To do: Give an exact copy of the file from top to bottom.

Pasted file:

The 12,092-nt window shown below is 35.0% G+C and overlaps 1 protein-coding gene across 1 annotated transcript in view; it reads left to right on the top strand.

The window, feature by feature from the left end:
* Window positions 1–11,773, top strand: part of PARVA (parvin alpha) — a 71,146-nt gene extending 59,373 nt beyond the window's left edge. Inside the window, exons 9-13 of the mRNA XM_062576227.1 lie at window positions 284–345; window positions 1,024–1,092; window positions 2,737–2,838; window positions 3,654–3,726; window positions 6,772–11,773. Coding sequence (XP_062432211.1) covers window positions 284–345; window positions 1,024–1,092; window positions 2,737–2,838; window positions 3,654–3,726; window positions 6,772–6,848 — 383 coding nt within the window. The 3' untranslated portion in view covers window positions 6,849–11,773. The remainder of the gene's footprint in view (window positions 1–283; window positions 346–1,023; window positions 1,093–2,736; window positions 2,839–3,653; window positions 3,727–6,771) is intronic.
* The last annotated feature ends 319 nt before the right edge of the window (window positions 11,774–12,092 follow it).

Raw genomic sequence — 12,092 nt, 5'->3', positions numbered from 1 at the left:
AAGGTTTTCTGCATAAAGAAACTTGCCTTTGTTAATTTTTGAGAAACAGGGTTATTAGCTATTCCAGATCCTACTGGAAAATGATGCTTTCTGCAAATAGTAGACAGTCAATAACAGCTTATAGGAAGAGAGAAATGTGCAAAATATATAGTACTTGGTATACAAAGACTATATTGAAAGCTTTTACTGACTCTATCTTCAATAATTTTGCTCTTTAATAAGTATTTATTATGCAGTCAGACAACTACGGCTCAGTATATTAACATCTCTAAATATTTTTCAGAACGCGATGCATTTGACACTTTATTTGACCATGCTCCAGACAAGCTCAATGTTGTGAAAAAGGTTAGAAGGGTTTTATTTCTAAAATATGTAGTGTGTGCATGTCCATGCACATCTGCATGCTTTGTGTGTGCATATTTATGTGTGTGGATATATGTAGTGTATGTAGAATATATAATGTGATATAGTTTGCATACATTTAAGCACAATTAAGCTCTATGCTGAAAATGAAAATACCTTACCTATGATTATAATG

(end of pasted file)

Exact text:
The 12,092-nt window shown below is 35.0% G+C and overlaps 1 protein-coding gene across 1 annotated transcript in view; it reads left to right on the top strand.

The window, feature by feature from the left end:
* Window positions 1–11,773, top strand: part of PARVA (parvin alpha) — a 71,146-nt gene extending 59,373 nt beyond the window's left edge. Inside the window, exons 9-13 of the mRNA XM_062576227.1 lie at window positions 284–345; window positions 1,024–1,092; window positions 2,737–2,838; window positions 3,654–3,726; window positions 6,772–11,773. Coding sequence (XP_062432211.1) covers window positions 284–345; window positions 1,024–1,092; window positions 2,737–2,838; window positions 3,654–3,726; window positions 6,772–6,848 — 383 coding nt within the window. The 3' untranslated portion in view covers window positions 6,849–11,773. The remainder of the gene's footprint in view (window positions 1–283; window positions 346–1,023; window positions 1,093–2,736; window positions 2,839–3,653; window positions 3,727–6,771) is intronic.
* The last annotated feature ends 319 nt before the right edge of the window (window positions 11,774–12,092 follow it).

Raw genomic sequence — 12,092 nt, 5'->3', positions numbered from 1 at the left:
AAGGTTTTCTGCATAAAGAAACTTGCCTTTGTTAATTTTTGAGAAACAGGGTTATTAGCTATTCCAGATCCTACTGGAAAATGATGCTTTCTGCAAATAGTAGACAGTCAATAACAGCTTATAGGAAGAGAGAAATGTGCAAAATATATAGTACTTGGTATACAAAGACTATATTGAAAGCTTTTACTGACTCTATCTTCAATAATTTTGCTCTTTAATAAGTATTTATTATGCAGTCAGACAACTACGGCTCAGTATATTAACATCTCTAAATATTTTTCAGAACGCGATGCATTTGACACTTTATTTGACCATGCTCCAGACAAGCTCAATGTTGTGAAAAAGGTTAGAAGGGTTTTATTTCTAAAATATGTAGTGTGTGCATGTCCATGCACATCTGCATGCTTTGTGTGTGCATATTTATGTGTGTGGATATATGTAGTGTATGTAGAATATATAATGTGATATAGTTTGCATACATTTAAGCACAATTAAGCTCTATGCTGAAAATGAAAATACCTTACCTATGATTATAATG